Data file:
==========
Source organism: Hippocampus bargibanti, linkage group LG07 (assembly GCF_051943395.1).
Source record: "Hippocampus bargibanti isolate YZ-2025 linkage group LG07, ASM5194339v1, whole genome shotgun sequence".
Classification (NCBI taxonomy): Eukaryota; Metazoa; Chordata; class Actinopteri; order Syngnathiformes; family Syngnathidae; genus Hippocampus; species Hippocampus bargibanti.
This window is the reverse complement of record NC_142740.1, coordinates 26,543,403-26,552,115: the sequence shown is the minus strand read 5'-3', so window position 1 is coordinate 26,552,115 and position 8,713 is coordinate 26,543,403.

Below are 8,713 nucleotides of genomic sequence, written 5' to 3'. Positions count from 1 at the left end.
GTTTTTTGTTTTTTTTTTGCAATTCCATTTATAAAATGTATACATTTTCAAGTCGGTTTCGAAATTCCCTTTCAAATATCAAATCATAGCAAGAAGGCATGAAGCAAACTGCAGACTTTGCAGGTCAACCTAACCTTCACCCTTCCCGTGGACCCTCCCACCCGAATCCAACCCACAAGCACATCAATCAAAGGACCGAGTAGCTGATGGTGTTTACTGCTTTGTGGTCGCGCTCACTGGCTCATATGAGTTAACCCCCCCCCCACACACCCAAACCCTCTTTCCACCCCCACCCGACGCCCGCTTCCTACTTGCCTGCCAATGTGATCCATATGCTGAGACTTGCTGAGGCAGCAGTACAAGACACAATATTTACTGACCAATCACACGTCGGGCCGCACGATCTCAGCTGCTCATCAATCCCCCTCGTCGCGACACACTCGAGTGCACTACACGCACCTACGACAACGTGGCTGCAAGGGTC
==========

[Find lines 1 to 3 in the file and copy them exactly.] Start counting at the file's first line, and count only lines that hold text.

Source organism: Hippocampus bargibanti, linkage group LG07 (assembly GCF_051943395.1).
Source record: "Hippocampus bargibanti isolate YZ-2025 linkage group LG07, ASM5194339v1, whole genome shotgun sequence".
Classification (NCBI taxonomy): Eukaryota; Metazoa; Chordata; class Actinopteri; order Syngnathiformes; family Syngnathidae; genus Hippocampus; species Hippocampus bargibanti.